Friday, May 11, 2007

William Pare on equitable commerce

William Pare's "Equitable Villages in America," a lecture from 1854, is a particularly good short treatment of the system of "equitable commerce" proposed and practiced by Josiah Warren. Pare never forgot that the first principle of Warren's philosophy was individualization, and this helped him to understand that the "cost principle" is not simply a matter of exchanging labor time, but a system which incorporates into the notion of "cost" a whole range of subjective valuations, which cannot be subordinated to any social or institutional standard of equity without betraying the system completely. I recommend the essay to anyone interested in Warren's thought.


Crispin said...

john stuart mill says in his autobiography: "a remarkable American, Mr. Warren, has framed a System of Society, on the foundation of 'the Sovereignty of the Individual,' had obtained a number of followers [at Modern Times] (whether it now exists I know not) which, though bearing a superficial resemblance to some of the projects of the Socialists, is diametrically opposite to them in principle, since it recognises no authority whatever over the individual, except to enforce equal freedom of development for all individualities. As the book which bears my name claimed no originality for any of its doctrines, and was not intended to write their history, the only author who had preceded me in their assertion of whom I thought it appropriate to say anything, was Humboldt, who furnished the motto for the work; although in one passage I borrowed from the Warrenites their phrase, the sovereignty of the individual."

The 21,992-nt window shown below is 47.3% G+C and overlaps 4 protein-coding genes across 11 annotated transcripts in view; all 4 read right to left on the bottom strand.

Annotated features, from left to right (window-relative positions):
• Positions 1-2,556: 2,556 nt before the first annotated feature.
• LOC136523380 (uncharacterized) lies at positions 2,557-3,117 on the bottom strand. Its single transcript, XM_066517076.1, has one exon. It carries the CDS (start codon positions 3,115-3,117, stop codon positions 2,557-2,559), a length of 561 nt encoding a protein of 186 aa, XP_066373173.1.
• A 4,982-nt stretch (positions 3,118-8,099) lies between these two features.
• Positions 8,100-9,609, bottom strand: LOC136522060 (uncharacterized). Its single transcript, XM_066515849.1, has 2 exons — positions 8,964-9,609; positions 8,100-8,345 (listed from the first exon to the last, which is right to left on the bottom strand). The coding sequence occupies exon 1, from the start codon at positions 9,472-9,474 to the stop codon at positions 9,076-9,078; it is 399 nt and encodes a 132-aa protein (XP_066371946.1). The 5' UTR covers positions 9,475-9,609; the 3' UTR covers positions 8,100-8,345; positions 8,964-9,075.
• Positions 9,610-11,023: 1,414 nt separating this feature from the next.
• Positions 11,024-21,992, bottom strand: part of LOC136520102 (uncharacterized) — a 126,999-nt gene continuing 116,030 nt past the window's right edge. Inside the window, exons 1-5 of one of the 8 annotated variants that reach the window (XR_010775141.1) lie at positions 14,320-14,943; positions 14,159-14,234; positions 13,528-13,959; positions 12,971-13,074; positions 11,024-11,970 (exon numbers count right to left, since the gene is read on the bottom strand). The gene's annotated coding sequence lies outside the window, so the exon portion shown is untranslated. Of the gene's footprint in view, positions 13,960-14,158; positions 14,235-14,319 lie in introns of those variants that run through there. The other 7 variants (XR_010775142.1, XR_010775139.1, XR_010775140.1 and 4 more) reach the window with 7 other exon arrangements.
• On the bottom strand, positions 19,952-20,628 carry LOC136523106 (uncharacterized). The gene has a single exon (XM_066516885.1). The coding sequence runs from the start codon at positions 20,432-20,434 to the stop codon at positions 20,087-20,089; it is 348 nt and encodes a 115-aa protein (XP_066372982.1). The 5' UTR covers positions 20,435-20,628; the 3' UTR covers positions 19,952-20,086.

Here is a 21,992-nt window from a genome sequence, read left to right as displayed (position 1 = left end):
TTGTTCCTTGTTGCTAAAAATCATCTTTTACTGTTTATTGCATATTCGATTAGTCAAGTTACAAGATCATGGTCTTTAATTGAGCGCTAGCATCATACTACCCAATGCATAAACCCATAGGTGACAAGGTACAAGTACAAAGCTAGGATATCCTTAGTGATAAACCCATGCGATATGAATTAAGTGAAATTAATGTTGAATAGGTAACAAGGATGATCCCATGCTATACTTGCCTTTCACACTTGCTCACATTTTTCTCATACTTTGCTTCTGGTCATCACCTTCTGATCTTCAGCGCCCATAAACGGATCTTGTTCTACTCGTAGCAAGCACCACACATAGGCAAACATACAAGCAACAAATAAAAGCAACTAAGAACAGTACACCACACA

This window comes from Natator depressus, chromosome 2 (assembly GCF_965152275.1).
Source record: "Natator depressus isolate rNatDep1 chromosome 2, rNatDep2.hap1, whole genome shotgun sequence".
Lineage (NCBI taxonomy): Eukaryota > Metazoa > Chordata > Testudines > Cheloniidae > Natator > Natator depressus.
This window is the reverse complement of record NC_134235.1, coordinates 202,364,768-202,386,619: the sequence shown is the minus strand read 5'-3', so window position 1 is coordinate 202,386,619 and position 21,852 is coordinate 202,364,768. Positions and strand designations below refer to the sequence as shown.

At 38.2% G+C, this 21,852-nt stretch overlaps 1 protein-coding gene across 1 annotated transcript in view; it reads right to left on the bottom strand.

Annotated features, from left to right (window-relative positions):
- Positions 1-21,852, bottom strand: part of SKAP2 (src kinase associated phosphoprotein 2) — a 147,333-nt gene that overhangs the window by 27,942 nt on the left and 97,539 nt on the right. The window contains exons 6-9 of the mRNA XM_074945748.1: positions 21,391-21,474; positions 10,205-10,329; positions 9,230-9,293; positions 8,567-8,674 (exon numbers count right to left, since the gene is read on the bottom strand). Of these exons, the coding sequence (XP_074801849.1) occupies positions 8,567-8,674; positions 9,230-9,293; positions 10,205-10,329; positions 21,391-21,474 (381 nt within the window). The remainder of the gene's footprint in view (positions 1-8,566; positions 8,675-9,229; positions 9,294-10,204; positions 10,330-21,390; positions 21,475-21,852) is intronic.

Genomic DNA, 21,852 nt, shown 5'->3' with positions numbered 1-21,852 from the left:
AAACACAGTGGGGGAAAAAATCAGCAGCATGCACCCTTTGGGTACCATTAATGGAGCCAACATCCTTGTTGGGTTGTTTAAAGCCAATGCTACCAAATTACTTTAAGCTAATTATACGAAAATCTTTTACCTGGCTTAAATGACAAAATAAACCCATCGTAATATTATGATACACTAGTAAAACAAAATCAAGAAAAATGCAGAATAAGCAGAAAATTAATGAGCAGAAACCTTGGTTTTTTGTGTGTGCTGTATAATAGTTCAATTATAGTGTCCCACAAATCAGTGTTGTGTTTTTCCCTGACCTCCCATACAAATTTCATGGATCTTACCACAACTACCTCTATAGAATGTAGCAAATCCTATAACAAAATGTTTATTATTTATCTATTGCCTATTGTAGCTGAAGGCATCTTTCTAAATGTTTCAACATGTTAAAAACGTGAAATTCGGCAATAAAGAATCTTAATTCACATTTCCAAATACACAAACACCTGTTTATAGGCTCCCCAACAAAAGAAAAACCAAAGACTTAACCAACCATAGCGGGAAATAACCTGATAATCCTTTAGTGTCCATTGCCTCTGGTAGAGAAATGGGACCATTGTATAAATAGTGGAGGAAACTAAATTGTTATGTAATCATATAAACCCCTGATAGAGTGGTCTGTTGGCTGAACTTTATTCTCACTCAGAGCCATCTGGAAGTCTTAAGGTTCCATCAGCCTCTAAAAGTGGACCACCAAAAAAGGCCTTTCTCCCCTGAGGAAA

it would seem likely that pare was his source?

Shawn P. Wilbur said...

Warren was in touch with British cooperators. Holyoake writes: "Among the correspondents of the British Co-operator was Josiah Warren. He wrote from Cincinnati, January 30, 1830, to recommend a scheme of cheap printing, of which he was the inventor. Considering the power of giving a monopoly by patents absurd, he makes known his scheme and offers it to any one w adopt. Application was to be made to the Free Inquirer, conducted in New York by Frances Wright and R. D. Owen. Like Paine, Warren made a present to the public of those copyrights in inventions and books, which in Paine’s case made others rich and left the author poor. The world, which is apt to despise reformers for being always indigent, should remember how some of them became so." (History of Co-operation, p. 91) We know that he considered equitable commerce to be an alternative to Rochdale-style cooperation. It would be interesting to know whether Warren fought that battle directly. UIUC has one of the only microfilm files of the British Co-operator, so if I end up headed in that direction, I can check it out eventually.